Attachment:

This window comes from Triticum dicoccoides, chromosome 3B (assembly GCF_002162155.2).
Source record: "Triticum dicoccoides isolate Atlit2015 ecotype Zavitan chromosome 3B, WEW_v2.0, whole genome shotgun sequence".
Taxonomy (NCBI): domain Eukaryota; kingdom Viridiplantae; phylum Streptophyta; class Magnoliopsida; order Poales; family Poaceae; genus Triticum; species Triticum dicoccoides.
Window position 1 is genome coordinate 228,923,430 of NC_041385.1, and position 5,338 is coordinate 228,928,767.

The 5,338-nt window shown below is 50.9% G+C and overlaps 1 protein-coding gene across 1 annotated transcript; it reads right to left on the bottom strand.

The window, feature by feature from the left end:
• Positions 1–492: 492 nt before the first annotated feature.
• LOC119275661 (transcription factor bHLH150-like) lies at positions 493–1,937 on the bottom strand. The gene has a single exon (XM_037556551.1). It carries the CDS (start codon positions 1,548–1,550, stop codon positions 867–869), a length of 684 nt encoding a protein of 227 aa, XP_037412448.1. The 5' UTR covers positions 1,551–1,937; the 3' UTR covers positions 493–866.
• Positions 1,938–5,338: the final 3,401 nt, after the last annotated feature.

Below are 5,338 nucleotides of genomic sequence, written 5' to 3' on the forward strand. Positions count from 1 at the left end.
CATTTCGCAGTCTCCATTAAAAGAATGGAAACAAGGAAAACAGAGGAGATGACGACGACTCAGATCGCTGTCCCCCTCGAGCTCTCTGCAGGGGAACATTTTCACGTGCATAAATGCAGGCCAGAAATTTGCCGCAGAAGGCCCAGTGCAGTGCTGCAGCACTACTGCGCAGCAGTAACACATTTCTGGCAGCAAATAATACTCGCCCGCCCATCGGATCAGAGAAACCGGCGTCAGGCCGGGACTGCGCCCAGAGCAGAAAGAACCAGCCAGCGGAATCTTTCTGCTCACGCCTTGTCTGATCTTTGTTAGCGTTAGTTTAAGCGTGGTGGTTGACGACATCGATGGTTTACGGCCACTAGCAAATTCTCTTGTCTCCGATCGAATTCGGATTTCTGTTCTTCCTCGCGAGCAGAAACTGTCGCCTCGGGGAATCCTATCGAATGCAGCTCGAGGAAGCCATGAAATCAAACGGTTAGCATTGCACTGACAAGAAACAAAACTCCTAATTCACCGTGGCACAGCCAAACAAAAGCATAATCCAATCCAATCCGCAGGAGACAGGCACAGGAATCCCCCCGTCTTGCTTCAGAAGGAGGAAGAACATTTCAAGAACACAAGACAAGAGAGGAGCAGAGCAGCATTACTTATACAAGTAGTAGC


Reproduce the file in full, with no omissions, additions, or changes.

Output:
This window comes from Triticum dicoccoides, chromosome 3B (assembly GCF_002162155.2).
Source record: "Triticum dicoccoides isolate Atlit2015 ecotype Zavitan chromosome 3B, WEW_v2.0, whole genome shotgun sequence".
Taxonomy (NCBI): domain Eukaryota; kingdom Viridiplantae; phylum Streptophyta; class Magnoliopsida; order Poales; family Poaceae; genus Triticum; species Triticum dicoccoides.
Window position 1 is genome coordinate 228,923,430 of NC_041385.1, and position 5,338 is coordinate 228,928,767.

The 5,338-nt window shown below is 50.9% G+C and overlaps 1 protein-coding gene across 1 annotated transcript; it reads right to left on the bottom strand.

The window, feature by feature from the left end:
• Positions 1–492: 492 nt before the first annotated feature.
• LOC119275661 (transcription factor bHLH150-like) lies at positions 493–1,937 on the bottom strand. The gene has a single exon (XM_037556551.1). It carries the CDS (start codon positions 1,548–1,550, stop codon positions 867–869), a length of 684 nt encoding a protein of 227 aa, XP_037412448.1. The 5' UTR covers positions 1,551–1,937; the 3' UTR covers positions 493–866.
• Positions 1,938–5,338: the final 3,401 nt, after the last annotated feature.

Below are 5,338 nucleotides of genomic sequence, written 5' to 3' on the forward strand. Positions count from 1 at the left end.
CATTTCGCAGTCTCCATTAAAAGAATGGAAACAAGGAAAACAGAGGAGATGACGACGACTCAGATCGCTGTCCCCCTCGAGCTCTCTGCAGGGGAACATTTTCACGTGCATAAATGCAGGCCAGAAATTTGCCGCAGAAGGCCCAGTGCAGTGCTGCAGCACTACTGCGCAGCAGTAACACATTTCTGGCAGCAAATAATACTCGCCCGCCCATCGGATCAGAGAAACCGGCGTCAGGCCGGGACTGCGCCCAGAGCAGAAAGAACCAGCCAGCGGAATCTTTCTGCTCACGCCTTGTCTGATCTTTGTTAGCGTTAGTTTAAGCGTGGTGGTTGACGACATCGATGGTTTACGGCCACTAGCAAATTCTCTTGTCTCCGATCGAATTCGGATTTCTGTTCTTCCTCGCGAGCAGAAACTGTCGCCTCGGGGAATCCTATCGAATGCAGCTCGAGGAAGCCATGAAATCAAACGGTTAGCATTGCACTGACAAGAAACAAAACTCCTAATTCACCGTGGCACAGCCAAACAAAAGCATAATCCAATCCAATCCGCAGGAGACAGGCACAGGAATCCCCCCGTCTTGCTTCAGAAGGAGGAAGAACATTTCAAGAACACAAGACAAGAGAGGAGCAGAGCAGCATTACTTATACAAGTAGTAGC